Schematic figure of a hypothetical reef with transitions from shallow to deep assemblages occurring down-core, illustrating growth-form responses of corals to environmental forcing including light, sea level changes (sl), hydrodynamic energy (w wave conditions and c currents), tectonic (u uplift and s subsidence), oceanic conditions (T temperature, nu nutrients, pH acidity), karstification (k) and sediment flux.

Fig. 27 Schematic figure of a hypothetical reef with transitions from shallow to deep assemblages occurring down-core, illustrating growth-form responses of corals to environmental forcing including light, sea level changes (sl), hydrodynamic energy (w wave conditions and c currents), tectonic (u uplift and s subsidence), oceanic conditions (T temperature, nu nutrients, pH acidity), karstification (k) and sediment flux.

Latitude-correlated factors include sea surface temperatures (SSTs), solar radiation and water chemistry. These factors are likely to be affected most by climate change, potentially shifting the optimal environmental suitability for coral calcification toward the poles.

Regional and local environmental factors include wave climate, salinity, water clarity, nutrient influx, sedimentation regime and depth/composition of the initial substrate. These factors affect coral species to different extents, controlling the distribution of coral communities across a reef. Over longer time scales, they also shape the rate of calcium-carbonate production, framework building by corals, and the accumulation of sedimentary deposits.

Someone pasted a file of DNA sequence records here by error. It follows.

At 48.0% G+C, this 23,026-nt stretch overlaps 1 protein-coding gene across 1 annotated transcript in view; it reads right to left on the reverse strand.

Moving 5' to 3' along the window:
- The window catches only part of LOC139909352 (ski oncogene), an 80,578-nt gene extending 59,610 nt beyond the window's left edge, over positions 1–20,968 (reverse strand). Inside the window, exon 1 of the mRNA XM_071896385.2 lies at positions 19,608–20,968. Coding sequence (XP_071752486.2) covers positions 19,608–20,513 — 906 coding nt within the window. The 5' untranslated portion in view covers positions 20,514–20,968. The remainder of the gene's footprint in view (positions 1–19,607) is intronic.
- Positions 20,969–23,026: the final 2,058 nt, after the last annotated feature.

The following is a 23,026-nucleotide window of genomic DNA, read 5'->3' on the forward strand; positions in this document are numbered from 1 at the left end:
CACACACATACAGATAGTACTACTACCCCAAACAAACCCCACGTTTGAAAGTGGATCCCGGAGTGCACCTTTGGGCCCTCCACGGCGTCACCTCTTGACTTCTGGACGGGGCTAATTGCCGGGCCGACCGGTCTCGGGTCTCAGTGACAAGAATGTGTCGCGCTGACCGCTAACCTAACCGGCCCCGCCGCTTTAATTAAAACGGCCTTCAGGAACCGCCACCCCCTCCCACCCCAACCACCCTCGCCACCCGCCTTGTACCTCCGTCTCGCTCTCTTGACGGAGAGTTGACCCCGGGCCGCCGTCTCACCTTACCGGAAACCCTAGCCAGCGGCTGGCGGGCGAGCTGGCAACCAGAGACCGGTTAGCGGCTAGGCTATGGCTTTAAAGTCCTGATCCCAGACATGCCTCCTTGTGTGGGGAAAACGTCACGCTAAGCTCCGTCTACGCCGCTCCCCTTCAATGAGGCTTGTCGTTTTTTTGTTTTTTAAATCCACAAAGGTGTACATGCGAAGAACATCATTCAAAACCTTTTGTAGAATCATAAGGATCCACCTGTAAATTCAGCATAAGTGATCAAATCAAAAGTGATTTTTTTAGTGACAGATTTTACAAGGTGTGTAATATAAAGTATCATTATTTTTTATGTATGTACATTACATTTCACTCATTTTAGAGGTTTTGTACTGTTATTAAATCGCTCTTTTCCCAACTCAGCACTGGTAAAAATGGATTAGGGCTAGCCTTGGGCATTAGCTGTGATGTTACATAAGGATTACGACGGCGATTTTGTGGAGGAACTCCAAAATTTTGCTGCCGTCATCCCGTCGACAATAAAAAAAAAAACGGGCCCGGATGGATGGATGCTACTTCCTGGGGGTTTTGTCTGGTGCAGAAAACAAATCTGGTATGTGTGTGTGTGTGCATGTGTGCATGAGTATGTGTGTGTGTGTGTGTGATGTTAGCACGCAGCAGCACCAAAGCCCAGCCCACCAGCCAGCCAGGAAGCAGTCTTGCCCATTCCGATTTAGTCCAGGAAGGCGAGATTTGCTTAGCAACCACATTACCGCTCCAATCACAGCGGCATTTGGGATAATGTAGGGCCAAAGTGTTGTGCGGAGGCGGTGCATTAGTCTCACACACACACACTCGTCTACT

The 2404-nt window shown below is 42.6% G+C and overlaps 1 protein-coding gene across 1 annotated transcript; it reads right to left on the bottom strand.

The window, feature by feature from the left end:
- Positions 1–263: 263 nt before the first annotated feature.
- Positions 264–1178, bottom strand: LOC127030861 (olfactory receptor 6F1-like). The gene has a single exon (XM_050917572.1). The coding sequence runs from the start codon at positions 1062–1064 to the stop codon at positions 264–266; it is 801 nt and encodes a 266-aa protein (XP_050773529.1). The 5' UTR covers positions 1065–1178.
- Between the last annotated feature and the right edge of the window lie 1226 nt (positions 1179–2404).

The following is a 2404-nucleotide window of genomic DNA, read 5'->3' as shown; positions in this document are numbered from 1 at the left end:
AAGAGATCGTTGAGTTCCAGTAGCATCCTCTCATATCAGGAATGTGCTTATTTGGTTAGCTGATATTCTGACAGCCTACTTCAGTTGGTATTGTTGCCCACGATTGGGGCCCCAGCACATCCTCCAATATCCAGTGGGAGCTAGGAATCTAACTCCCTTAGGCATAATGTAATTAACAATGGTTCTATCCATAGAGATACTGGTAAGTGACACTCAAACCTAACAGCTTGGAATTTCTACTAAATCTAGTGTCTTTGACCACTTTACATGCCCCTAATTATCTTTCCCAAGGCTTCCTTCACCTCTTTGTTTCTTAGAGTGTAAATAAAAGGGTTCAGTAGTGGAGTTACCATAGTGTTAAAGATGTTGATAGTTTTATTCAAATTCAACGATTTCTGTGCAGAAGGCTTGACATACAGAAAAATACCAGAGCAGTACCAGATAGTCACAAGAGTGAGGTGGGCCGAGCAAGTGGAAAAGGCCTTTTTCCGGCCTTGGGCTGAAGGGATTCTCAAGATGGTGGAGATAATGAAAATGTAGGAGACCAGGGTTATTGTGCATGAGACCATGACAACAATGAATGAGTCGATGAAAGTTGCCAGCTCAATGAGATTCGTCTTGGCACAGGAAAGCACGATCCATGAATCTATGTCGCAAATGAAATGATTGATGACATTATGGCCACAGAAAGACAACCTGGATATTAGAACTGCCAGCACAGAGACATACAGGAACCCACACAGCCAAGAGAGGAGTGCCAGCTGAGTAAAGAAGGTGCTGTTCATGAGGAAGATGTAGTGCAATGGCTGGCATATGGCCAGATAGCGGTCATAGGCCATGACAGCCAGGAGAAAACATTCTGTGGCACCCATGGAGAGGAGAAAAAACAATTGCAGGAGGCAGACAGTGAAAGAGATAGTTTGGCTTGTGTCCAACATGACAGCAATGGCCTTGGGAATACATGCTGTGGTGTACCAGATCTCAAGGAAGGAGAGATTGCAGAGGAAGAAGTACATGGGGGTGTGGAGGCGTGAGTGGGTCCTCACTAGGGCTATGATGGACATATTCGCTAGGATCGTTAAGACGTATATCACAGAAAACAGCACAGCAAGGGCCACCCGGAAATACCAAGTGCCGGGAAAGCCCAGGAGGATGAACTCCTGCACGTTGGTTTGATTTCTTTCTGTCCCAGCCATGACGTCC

Despite the significant, short-term impacts cyclonic storms and terrigenous sediment input have on reef systems, pulse disturbances are smoothed out on geologic scales where reef systems are characterised by remarkable persistence and resilience. The slow and persistent factors (e.g., sedimentation, wave climate and accommodation) are those that exert a stronger effect on the distribution of coralgal communities across a reef.


Accommodation is the vertical and lateral space in the water column above the substrate within which corals can grow. The effect of accommodation on coral growth is the most well-understood constraint on the waxing and waning of reef growth, governed by the rate of vertical accretion of reefs, sea-level rise, subsidence and uplift.